Dubai-based Emirates Airline recorded a net profit of AED7.13 billion ($1.94 billion) for the 2015-16 financial year ended March 31, up 56.4% compared to a net profit of AED4.6 billion in the previous year. Profit margin was 8.4%, the strongest margin since 2010-11.
Revenue for the period dropped 4.3%, to AED85 billion, largely as a result of the strengthening US dollar against many currencies and downward pressure on prices caused by sharply reduced fuel prices. The rising greenback had an AED6 billion adverse impact on the airline’s revenue and an AED4.2 billion reduction in the carrier’s bottom line figures.
Despite this, however, operating costs dropped 7.5% to AED76.71 billion, largely because of a 31% reduction in the airline’s fuel bill, to AED19.7 billion. Fuel accounted for 26% of total expenses last year, compared to 35% in 2014-15.
Passenger numbers rose 8% to 51.9 million although, with a 13% rise in ASKs, load factor dropped 3.1% to 76.5% compared to the previous year. Other factors behind the drop in load factor were “lingering economic uncertainty and strong competition in many markets,” according to the airline.
Total passenger and cargo capacity rose over the year to 56.4 billion ATKs, up 11% on 2014-15.
Over the course of its financial year, the airline took on charge 29 new aircraft, comprising 12 Airbus A380s and 16 Boeing 777-300ERs (plus a single 777 freighter) and retired nine aircraft, giving the fleet an average age of 74 months.
Although this was a record number of new aircraft to be taken over the course of a year, Emirates chairman and CEO Sheikh Ahmed bin Saeed Al Maktoum said this figure would be topped over the course of the coming year, with 36 new aircraft scheduled to be delivered and 26 older types to be phased out.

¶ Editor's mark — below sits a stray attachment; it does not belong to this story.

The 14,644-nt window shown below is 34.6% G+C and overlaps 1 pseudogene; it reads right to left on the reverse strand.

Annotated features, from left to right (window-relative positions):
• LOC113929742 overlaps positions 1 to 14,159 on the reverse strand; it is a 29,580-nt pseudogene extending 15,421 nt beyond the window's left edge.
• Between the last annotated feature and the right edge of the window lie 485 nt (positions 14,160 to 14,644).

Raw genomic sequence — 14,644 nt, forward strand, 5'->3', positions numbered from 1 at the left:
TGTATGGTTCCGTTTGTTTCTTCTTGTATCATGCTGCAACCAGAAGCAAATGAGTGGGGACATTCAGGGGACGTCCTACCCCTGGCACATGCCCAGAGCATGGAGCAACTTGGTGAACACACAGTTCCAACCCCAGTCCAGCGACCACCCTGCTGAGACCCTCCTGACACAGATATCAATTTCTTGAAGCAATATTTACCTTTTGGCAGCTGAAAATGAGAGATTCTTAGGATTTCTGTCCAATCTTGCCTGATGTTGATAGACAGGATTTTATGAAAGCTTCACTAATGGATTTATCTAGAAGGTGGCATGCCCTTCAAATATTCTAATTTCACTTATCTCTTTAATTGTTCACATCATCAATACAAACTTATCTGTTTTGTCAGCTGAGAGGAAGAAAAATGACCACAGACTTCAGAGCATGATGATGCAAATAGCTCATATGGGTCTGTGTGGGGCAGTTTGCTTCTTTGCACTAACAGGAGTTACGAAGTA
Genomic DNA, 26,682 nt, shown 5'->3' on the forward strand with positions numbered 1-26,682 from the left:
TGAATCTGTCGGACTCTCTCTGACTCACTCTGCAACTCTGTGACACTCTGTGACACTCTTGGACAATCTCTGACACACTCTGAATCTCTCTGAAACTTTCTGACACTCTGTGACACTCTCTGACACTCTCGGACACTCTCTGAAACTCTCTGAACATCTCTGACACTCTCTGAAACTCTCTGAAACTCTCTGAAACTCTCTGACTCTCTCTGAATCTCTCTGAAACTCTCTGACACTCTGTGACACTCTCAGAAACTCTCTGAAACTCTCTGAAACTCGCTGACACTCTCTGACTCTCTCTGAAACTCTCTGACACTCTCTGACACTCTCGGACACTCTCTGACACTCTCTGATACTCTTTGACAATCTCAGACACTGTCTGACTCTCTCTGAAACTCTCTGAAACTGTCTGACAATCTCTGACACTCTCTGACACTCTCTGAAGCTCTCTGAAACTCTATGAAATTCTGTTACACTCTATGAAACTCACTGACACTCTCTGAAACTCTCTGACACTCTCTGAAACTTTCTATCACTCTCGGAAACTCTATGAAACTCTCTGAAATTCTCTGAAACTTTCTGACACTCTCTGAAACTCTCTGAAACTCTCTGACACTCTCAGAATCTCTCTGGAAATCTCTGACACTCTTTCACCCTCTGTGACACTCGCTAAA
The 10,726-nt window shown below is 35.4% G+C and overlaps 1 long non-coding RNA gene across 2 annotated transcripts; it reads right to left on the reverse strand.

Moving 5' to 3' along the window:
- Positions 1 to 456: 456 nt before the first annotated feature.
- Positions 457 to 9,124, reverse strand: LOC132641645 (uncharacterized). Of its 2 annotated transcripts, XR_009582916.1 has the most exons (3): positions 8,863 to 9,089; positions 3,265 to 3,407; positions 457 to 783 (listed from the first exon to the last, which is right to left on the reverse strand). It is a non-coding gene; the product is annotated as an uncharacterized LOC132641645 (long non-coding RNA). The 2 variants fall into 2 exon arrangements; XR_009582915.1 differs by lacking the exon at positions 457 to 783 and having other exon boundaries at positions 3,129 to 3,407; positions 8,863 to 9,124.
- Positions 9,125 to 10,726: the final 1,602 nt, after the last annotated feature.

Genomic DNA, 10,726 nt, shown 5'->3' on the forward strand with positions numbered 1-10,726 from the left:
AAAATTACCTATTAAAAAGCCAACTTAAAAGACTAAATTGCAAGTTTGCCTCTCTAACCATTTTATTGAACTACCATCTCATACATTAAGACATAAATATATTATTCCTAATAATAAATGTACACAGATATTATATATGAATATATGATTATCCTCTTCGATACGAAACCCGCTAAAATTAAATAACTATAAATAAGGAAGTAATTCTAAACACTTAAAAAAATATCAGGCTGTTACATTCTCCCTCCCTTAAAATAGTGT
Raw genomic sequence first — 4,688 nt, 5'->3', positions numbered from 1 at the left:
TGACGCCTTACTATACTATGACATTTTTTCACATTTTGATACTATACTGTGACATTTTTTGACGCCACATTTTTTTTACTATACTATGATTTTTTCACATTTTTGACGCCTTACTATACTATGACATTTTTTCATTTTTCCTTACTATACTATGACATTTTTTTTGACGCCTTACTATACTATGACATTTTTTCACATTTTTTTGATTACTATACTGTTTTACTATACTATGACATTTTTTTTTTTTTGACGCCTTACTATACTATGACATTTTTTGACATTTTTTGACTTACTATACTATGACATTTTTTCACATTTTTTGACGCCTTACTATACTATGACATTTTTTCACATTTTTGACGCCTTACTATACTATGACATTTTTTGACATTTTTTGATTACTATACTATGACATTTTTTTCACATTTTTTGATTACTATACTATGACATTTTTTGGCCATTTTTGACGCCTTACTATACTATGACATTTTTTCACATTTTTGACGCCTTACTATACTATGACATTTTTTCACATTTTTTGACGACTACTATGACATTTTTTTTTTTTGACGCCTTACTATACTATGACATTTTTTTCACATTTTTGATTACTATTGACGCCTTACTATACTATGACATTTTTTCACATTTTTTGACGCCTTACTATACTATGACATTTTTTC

To fund fleet growth, the airline last year raised AED26.9 billion via a variety of financing initiatives.
The other component of the Emirates Group, dnata, which handles a portfolio of services including ground handling and catering, made its highest-ever net profit of AED1 billion on revenue of AED10.6 billion.
Al Maktoum said challenges for the coming year include the continuing strength of the dollar and low fuel prices, with the latter being a double-edged sword—good for the airline’s costs, but bad for yields.
Asked during a Q&A session when Emirates would be moving from Dubai International Airport to Al Maktoum International Airport, previously known as Dubai World Central, he replied: “I wish I knew the answer. I don’t think you will see Emirates moving before 2023.”
Passenger numbers at Dubai International are climbing steadily above the 70 million mark and the airport authority is taking a series of initiatives to make more efficient use of existing facilities there.
Al Maktoum International, which opened to passenger traffic in October 2013, has a single terminal with a capacity of only 5 million, expandable to 7 million passengers. However, long-term plans call for a $32 billion expansion plan: The first phase will see two satellite buildings with a capacity of 120 million passengers and the capacity to handle 100 Airbus A380s simultaneously. Ultimately, Al Maktoum will have an annual passenger capacity of 220 million.